A Good Daily Habit
by Dr. Dale V. Atkins, March 2012
Going Beyond The Word
When someone uses a "less than flattering" word to describe you, how do you take it? Generally, if it is harsh or critical most of us take it as an insult, reacting defensively or offensively. The interaction either it ends or escalates at that moment. And the relationship reflects that interaction.
Consider what might happen if instead of reacting in that way when we hear what is said, we stop, take a long breath or two, and think about what that descriptor says about us in the eyes of that person. Perhaps, if we are really open, we may see some truth in the observation even though the delivery and word choice are harsh. If someone calls you stubborn, for instance, what is it they are experiencing with you that causes them to describe you this way? What is it that makes them feel you are being stubborn at that moment? Can you see their point of view? Is there ever a time when you can agree with their assessment (even if it is not at this very moment)? Are there times when your stubbornness is useful? You may think of it as a positive quality such as perseverance or determination but someone else may experience it as intractability or an unwillingness to bend.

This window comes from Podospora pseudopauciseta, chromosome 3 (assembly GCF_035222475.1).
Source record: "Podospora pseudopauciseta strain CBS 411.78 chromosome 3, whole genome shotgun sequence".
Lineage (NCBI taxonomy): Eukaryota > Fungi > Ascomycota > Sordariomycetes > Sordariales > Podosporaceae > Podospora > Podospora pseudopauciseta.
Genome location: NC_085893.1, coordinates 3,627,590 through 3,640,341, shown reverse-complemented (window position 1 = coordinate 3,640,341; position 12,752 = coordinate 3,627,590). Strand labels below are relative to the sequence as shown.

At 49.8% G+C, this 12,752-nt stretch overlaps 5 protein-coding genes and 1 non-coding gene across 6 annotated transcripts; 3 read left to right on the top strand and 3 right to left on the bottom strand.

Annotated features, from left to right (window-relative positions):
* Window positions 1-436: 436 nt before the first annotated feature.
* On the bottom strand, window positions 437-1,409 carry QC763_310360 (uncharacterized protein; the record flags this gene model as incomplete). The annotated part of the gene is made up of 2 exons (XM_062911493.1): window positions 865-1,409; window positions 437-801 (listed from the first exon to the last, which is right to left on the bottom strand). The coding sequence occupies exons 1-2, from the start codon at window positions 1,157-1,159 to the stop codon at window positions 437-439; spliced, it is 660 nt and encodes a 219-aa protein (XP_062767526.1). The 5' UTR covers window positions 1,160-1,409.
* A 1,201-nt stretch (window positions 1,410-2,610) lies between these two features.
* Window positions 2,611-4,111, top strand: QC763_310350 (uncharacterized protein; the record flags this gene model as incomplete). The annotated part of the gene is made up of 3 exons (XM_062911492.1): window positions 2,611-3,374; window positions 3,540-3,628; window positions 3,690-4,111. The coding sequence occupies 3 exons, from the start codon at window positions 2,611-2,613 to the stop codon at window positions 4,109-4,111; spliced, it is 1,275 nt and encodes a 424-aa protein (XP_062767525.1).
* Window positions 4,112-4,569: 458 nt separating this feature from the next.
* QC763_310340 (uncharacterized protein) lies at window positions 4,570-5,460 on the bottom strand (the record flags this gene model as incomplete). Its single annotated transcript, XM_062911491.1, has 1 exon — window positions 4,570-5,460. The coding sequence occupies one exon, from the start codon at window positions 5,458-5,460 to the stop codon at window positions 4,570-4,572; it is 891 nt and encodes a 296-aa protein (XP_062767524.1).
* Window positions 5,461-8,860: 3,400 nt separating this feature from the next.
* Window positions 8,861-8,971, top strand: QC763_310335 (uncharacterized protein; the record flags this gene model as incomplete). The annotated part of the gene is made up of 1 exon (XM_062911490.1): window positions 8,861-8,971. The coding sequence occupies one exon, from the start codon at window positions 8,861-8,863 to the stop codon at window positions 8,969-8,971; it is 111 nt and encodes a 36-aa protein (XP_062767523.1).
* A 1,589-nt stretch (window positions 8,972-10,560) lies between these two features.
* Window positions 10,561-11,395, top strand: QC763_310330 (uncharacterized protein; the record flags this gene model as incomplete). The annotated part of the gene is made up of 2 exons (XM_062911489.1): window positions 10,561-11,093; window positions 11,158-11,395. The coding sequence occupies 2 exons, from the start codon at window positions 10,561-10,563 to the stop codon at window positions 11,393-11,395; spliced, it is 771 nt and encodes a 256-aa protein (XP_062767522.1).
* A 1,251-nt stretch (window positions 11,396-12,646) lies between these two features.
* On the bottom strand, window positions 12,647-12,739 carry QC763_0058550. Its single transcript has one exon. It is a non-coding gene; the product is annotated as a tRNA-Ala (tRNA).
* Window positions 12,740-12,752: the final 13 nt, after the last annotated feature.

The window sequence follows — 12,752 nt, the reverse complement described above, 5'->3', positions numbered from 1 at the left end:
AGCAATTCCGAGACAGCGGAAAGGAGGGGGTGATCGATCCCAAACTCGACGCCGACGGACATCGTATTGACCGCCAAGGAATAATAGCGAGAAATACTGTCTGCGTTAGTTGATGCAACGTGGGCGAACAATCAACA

Sometimes others become frustrated with our personal attributes and qualities because these qualities impede their ability to connect with us or accomplish what they want or need. They experience us as getting in their way. Consider instead why someone says what they say. Think about it less as an insult, and focus on how that quality can be both positive and negative, depending on whose perspective you take. Try to go beyond the word to solve the problem at hand.